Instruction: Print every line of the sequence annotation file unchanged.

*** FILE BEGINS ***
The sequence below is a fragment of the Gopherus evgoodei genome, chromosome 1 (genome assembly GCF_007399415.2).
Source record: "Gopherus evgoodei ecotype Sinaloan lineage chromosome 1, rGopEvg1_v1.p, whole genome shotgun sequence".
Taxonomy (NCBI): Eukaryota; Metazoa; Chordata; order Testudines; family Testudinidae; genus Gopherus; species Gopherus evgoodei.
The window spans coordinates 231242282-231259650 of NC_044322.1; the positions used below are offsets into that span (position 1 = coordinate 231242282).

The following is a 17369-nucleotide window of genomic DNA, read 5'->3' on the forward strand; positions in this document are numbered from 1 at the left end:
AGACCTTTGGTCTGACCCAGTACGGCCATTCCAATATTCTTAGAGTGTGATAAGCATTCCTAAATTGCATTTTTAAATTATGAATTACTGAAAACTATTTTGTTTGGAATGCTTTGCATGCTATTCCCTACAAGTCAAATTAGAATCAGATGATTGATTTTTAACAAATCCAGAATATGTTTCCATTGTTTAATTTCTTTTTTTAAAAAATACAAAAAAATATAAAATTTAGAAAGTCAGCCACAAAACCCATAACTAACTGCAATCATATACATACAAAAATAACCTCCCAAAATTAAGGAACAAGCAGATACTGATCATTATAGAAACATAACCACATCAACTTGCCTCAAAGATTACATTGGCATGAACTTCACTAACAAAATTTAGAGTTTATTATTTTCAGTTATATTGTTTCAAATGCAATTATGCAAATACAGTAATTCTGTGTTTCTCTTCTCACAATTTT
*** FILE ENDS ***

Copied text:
The sequence below is a fragment of the Gopherus evgoodei genome, chromosome 1 (genome assembly GCF_007399415.2).
Source record: "Gopherus evgoodei ecotype Sinaloan lineage chromosome 1, rGopEvg1_v1.p, whole genome shotgun sequence".
Taxonomy (NCBI): Eukaryota; Metazoa; Chordata; order Testudines; family Testudinidae; genus Gopherus; species Gopherus evgoodei.
The window spans coordinates 231242282-231259650 of NC_044322.1; the positions used below are offsets into that span (position 1 = coordinate 231242282).

The following is a 17369-nucleotide window of genomic DNA, read 5'->3' on the forward strand; positions in this document are numbered from 1 at the left end:
AGACCTTTGGTCTGACCCAGTACGGCCATTCCAATATTCTTAGAGTGTGATAAGCATTCCTAAATTGCATTTTTAAATTATGAATTACTGAAAACTATTTTGTTTGGAATGCTTTGCATGCTATTCCCTACAAGTCAAATTAGAATCAGATGATTGATTTTTAACAAATCCAGAATATGTTTCCATTGTTTAATTTCTTTTTTTAAAAAATACAAAAAAATATAAAATTTAGAAAGTCAGCCACAAAACCCATAACTAACTGCAATCATATACATACAAAAATAACCTCCCAAAATTAAGGAACAAGCAGATACTGATCATTATAGAAACATAACCACATCAACTTGCCTCAAAGATTACATTGGCATGAACTTCACTAACAAAATTTAGAGTTTATTATTTTCAGTTATATTGTTTCAAATGCAATTATGCAAATACAGTAATTCTGTGTTTCTCTTCTCACAATTTT